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The Welkin

by on 26 April 2023

Sky Lines

The Welkin

by Lucy Kirkwood

Putney Theatre Company at the Putney Arts Theatre until 29th April

Review by Eleanor Lewis

“Men are afraid that women will laugh at them, women are afraid that men will kill them”.

Margaret Atwood’s observation, made fortyish years ago, remains pin-sharp in its relevance.  The need to control women’s bodies: (USA, Roe vs Wade etc), the resentment generated by women’s (current) freedom with regard to their own sexuality (‘incels’), and the violence directed at them (Sarah Everard, Sabina Nessa and others) all represent a culture that seems still, in the main, only able to deal with women on terms that most women themselves do not, voluntarily, accept.

Set in the middle of the eighteenth Century, Lucy Kirkwood’s play The Welkin, presents a group of women brought together to pass judgement on one of their number, and poses the idea that while much has moved on, certain fundamental issues remain the same.  “Feminist drama” rightly or wrongly probably doesn’t appeal equally to all genders, so it’s vital to state that while The Welkin isn’t a comedy, it is full of humour; and Putney Theatre Company’s production, ably directed by Kim Dyas and Veronika Wilson is very engaging.

Sally Poppy, a murderess, has been sentenced to hang but will avoid the hanging and instead be deported if she proves to be pregnant as she claims to be.  Twelve local women including the midwife Lizzy Luke (an impressive, layered performance from Sarah Perkins), are gathered in one room to determine whether Sally is telling the truth.  The women are watched over by one man, Mr Coombes the local bailiff, who must not talk to them.  Sally is neither repentant nor remorseful and has no time for any of the strictures society expects her to bend to, but she’s no heroine either, being unswervingly dislikeable.  Lizzy Luke, having been brought reluctantly to the proceedings, is the only one with any will to defend her. 

The women, while deciding Sally’s fate, discuss life, death, men, marriage, sex, childbirth and menopause in graphic, gory, entertaining detail, forgetting Mr Coombes who hears it all.  Well written, well directed and well performed, these characters, which are by necessity stock characters, become fully authentic people whose lives are colourful and interesting, and all of this moves along at a healthy pace.

The strength of an ensemble piece is that it works as a whole, one weakness brings the rest down.  Putney Theatre Company’s cast have this entirely under control, every character amongst the twelve women giving a fully rounded performance.  Lois Savill’s wordless but endearing Sarah Hollis was particularly effective, but this is not to lessen the contribution of the rest of this formidably skilled cast.  In a more singular role, Lucy Mabbitt’s performance as Sally Poppy was pitched just the right side of deranged as to make her both terrifying and recognisable.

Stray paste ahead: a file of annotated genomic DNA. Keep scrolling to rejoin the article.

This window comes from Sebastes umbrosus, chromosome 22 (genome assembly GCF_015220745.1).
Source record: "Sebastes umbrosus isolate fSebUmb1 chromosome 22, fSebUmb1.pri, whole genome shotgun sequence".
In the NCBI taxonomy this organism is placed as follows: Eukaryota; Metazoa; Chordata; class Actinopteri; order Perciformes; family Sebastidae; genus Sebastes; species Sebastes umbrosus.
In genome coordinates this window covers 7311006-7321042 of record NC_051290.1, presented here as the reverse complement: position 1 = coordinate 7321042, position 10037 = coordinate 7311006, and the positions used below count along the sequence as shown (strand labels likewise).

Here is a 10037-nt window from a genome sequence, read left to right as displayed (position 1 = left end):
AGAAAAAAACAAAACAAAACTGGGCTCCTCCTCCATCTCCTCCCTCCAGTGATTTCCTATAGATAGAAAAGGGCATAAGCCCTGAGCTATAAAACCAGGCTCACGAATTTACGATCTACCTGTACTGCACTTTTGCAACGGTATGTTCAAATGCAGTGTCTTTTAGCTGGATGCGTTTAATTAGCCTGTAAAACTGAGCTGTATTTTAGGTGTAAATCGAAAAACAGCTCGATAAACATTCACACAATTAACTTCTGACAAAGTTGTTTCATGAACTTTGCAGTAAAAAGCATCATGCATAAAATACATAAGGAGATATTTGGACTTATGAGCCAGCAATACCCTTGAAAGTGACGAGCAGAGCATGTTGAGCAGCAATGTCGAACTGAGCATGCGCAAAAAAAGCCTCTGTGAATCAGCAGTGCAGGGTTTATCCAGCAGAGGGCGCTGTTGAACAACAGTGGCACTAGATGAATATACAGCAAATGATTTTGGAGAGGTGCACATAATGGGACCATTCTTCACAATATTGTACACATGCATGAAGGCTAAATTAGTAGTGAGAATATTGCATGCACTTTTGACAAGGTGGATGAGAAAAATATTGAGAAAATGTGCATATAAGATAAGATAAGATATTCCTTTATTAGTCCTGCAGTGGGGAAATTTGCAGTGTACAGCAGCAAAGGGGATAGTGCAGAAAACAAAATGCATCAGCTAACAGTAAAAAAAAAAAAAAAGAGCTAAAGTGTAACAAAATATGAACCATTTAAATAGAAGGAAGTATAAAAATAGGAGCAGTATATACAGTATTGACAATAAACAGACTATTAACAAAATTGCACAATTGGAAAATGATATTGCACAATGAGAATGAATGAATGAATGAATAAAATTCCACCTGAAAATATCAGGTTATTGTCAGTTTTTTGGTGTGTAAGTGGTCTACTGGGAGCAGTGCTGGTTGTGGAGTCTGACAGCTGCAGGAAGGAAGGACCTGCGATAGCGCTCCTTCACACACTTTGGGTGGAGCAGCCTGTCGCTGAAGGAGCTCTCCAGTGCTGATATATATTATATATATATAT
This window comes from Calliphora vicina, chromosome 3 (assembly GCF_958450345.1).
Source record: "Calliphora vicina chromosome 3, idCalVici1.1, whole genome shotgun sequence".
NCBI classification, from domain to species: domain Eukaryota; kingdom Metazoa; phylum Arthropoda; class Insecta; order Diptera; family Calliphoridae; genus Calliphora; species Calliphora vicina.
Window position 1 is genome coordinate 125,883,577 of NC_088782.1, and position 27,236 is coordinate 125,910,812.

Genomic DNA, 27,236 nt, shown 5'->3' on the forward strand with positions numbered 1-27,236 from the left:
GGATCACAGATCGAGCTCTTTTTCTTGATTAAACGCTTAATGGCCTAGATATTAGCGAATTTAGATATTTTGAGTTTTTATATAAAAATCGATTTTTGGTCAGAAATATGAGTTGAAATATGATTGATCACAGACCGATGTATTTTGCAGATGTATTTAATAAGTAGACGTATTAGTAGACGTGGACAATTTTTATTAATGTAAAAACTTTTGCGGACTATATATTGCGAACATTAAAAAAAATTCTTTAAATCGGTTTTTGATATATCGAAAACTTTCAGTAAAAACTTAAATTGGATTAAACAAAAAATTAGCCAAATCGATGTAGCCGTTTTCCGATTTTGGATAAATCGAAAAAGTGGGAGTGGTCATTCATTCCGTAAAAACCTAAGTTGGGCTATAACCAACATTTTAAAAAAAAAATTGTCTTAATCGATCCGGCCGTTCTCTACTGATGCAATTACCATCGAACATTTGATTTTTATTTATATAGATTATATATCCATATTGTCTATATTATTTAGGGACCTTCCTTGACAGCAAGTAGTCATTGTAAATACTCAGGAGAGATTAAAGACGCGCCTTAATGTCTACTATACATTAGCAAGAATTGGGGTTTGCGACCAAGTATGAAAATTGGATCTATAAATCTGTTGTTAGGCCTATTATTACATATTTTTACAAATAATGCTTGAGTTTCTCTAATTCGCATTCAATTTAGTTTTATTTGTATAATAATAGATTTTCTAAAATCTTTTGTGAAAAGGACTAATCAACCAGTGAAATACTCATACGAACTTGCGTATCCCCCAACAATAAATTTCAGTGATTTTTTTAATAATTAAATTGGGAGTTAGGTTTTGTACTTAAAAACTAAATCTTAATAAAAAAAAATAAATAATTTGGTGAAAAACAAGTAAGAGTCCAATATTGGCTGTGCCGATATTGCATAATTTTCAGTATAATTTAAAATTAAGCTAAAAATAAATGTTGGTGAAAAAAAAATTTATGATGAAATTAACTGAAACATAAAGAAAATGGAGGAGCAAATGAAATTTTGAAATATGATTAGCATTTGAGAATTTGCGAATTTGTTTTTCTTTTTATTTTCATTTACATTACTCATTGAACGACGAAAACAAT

There are similarities to both The Crucible (Arthur Miller) and Twelve Angry Men (Reginald Rose) here; the dangers of groupthink are apparent but discussion gives way to shock drama and revelations, which explode into the end of Act 1 and continue in Act 2.  The jury room becomes the arena for action, rather like Halley’s Comet, which is occasionally referred to throughout, and which had appeared from the heavens – the welkin – the year before.

Kim Dyas’ set, a spacious eighteenth Century room, on the Putney Arts Theatre’s main stage provides ample room for the women to be seen as individuals and as members of the group.  It also gives an elegant tableau element to some scenes.  Perry Savill’s marvellous props, particularly those illustrating the vast range of domestic duties women were required to carry out, enhanced the drama to great effect, (although assurances should be provided that the imaginative Graham Jones will never in the real world be involved in designing actual medical equipment).

The business of smashing the patriarchy has always had to morph into undermining the patriarchy largely because men are always going to be bigger and stronger than we are, a fact horribly illustrated towards the end of this work.  Perhaps the lesson from The Welkin is therefore to carry on undermining just make sure it’s never obvious, or perhaps it’s raise the flag and pass the ammunition, a version of something my parents’ generation used to say.  Either way, Putney Theatre Company’s production of The Welkin is the type of theatre that blurs the line between amateur and professional and is a credit to everyone involved.  It is a skilled, very entertaining achievement, well worth seeing.

Eleanor Lewis, April 2023

Photography by Steve Lippitt

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